Women who felt ecstatic — or only inconvenienced — during their pregnancies may be surprised that it’s possible to have such a drastically different experience. Some women feel their best during pregnancy; others feel their worst. Averages therefore suggest that pregnancy has no significant effect on mental health — but averages don’t reveal individual experiences. Some hormonally sensitive women are predisposed to depression and anxiety triggered by puberty, menstruation, the use of fertility drugs or birth-control pills, pregnancy, childbirth and menopause. Those prone to depression at any of these times will be prone to it during the others. But that vulnerability is neither sufficient nor necessary for antenatal depression to develop; some women are depressed during one pregnancy and not the next. There are no constants.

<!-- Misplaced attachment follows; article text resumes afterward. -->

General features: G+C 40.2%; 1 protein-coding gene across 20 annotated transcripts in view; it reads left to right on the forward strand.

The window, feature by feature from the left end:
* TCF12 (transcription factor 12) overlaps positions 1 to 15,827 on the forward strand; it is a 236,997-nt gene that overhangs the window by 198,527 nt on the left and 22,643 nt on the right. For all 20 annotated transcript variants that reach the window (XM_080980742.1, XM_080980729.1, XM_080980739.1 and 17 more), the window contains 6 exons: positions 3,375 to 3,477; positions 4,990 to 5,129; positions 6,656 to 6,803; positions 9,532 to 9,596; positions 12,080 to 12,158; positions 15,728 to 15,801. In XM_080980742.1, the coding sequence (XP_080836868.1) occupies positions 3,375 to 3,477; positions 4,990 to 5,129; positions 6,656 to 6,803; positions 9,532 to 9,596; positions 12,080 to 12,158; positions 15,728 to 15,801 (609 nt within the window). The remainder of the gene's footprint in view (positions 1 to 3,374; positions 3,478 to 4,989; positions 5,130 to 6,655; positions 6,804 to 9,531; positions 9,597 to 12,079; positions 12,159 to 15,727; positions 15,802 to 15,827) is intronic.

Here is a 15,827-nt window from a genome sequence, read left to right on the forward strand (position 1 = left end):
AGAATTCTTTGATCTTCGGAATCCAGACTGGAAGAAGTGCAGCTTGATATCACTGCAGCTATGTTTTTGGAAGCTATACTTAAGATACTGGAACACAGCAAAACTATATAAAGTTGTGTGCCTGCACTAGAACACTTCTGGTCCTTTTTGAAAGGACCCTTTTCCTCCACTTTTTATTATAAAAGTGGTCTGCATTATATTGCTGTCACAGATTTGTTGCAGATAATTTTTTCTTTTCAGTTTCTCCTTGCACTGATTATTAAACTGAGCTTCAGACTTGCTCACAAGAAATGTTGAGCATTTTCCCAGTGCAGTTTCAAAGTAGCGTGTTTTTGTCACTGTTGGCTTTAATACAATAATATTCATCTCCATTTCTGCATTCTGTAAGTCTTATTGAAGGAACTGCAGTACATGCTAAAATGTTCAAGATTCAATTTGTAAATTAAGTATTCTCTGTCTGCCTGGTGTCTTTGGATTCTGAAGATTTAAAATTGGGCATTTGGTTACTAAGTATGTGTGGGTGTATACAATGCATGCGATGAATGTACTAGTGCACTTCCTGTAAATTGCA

Though antenatal and postpartum depression are linked, antenatal depression has remained underground. Much of the stigma around maternal depression — antenatal and postpartum — seems to focus on women who fail at joy, often suggesting that such women are heartless. How can anyone not be swept up by the momentousness of producing a child who will give her life purpose? The myth of the pregnant mother who is high on hormones has had considerable staying power. Something sentimental in us likes the notion that the physical discomfort of pregnancy is outweighed by the thrill of nurturing a new life within your own body. At a time of opening social mores, when mental illness is more readily acknowledged, when feminism has won women a wider range of career options, when some women’s choice not to have children is validated, when the right of gay men and lesbians to be parents has pushed the frontiers of fatherhood and motherhood, this monolithic perception of pregnancy persists. We have not acknowledged how appropriately anxiety-ridden pregnancy is, how traumatic the change in identity that accompanies prospective motherhood can be.